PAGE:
Usually, that type of thing would add some new, higher-priority work, or
Originally Posted by SiobhanBR
else raise the priorities of some specific work you'd already planned.
It wouldn't usually change the relative priorities of other actions not connected
So, I think pre-prioritizing is still useful: I compare the new action to the
top few priorities I already had, and think "OK, it's more important than any
of these, so I'm confident it's more important than any of the other actions
in my list ... I don't need to read the whole list."
This could be a mistake. Er, here's a bad example. Suppose I had an
action in my list "Before the next time I go to that restaurant, set up a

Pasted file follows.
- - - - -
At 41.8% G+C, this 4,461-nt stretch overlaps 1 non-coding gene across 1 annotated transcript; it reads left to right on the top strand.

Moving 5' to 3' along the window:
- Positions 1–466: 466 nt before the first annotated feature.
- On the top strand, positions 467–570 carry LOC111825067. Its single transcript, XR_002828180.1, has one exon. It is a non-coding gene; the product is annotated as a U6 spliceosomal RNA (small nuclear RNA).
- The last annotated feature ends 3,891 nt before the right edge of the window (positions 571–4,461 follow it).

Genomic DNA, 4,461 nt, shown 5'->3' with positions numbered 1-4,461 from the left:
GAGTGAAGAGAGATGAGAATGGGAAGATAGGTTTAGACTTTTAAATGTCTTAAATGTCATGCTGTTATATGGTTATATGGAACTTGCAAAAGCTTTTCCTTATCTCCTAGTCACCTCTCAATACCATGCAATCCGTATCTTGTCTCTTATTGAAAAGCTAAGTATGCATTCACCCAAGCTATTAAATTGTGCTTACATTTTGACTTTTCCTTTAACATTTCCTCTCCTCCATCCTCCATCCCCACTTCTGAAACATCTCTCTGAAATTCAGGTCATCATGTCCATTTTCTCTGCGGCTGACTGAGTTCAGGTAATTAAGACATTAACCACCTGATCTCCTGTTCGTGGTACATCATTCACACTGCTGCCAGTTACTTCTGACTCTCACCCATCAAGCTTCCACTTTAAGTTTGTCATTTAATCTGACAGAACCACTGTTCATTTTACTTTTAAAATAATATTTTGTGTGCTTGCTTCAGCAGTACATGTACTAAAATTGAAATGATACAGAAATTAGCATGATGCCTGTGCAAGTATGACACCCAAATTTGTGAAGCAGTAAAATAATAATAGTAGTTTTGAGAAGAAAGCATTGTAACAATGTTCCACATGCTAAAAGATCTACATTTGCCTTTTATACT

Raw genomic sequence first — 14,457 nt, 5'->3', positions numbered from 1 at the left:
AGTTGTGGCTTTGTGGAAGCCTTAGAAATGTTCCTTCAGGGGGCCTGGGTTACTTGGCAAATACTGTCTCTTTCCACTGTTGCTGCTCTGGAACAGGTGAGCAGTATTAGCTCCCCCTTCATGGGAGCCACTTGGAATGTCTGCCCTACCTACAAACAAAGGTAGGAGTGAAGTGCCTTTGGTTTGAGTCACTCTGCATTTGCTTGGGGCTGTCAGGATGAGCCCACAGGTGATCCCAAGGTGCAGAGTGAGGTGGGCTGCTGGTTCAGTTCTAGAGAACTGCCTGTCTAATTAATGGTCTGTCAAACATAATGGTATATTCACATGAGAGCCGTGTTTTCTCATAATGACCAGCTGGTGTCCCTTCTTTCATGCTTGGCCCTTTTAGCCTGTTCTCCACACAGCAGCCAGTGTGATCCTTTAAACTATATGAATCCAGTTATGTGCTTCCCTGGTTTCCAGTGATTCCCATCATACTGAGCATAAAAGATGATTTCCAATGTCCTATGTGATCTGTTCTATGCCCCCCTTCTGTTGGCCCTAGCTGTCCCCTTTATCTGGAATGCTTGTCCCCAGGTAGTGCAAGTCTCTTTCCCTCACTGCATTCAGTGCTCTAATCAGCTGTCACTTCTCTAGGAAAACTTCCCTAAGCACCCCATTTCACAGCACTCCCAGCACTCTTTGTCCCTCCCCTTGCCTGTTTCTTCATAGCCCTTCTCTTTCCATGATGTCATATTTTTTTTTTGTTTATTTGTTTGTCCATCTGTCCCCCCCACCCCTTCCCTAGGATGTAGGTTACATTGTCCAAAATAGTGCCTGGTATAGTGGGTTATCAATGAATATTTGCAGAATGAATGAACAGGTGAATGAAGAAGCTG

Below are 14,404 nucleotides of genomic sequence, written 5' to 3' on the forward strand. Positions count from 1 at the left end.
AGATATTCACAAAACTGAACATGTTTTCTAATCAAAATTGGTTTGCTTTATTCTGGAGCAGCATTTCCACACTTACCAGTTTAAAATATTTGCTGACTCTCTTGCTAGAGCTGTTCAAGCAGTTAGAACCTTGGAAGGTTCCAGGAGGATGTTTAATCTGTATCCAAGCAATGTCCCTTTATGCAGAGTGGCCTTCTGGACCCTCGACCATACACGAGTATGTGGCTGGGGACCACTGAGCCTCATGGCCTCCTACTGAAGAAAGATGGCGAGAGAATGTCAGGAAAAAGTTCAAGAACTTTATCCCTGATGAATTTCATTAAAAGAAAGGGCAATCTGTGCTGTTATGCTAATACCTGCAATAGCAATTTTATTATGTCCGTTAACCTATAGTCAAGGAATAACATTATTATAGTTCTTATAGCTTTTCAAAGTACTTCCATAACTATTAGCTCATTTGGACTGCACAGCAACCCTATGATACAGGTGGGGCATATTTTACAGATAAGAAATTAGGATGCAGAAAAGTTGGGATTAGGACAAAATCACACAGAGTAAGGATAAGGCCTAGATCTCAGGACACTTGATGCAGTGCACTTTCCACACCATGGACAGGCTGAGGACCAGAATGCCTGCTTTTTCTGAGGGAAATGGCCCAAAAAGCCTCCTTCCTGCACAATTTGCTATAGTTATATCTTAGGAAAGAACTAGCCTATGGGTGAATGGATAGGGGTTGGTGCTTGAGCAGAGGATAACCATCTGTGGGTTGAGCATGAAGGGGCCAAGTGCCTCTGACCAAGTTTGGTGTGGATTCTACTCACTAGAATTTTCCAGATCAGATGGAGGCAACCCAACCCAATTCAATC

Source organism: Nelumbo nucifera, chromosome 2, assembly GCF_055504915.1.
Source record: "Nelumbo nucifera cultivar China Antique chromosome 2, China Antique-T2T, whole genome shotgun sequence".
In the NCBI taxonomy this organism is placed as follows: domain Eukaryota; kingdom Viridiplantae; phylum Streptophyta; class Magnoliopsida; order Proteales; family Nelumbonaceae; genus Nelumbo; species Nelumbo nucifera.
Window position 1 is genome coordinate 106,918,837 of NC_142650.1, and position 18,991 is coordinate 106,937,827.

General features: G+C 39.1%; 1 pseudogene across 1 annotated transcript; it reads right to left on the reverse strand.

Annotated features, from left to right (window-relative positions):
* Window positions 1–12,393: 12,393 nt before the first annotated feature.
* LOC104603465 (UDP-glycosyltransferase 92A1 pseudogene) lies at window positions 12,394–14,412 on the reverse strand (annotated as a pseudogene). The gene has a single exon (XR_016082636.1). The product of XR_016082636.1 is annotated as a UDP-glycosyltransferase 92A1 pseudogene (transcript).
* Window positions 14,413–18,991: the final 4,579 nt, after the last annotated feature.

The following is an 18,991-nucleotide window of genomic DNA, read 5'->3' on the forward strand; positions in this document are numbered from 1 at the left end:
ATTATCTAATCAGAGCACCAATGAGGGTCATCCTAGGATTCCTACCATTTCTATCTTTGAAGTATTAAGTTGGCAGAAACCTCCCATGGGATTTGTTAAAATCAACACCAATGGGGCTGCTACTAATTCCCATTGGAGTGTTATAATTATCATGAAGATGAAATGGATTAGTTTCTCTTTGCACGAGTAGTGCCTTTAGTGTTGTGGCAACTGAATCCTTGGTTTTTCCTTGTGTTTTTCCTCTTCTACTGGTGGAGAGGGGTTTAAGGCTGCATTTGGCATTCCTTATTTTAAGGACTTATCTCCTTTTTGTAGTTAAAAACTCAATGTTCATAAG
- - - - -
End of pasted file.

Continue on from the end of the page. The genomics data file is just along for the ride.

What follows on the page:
reminder to myself to watch out for the extra step at the entrance so I
don't trip and fall." And suppose I've put this as a low priority because I
don't expect to go there again for months. But the new email results in
a meeting today at that very restaurant, and I forget all about the step,
trip and fall and have to visit the chiropractor.
On the other hand -- reading over your whole list (and perhaps all
your Someday/Maybe's too) could be a mistake too, because it takes time
at a time when you may need to react quickly to a situation.
Inability is an abstract thing involving comparison with alternate universes; it cannot be experienced.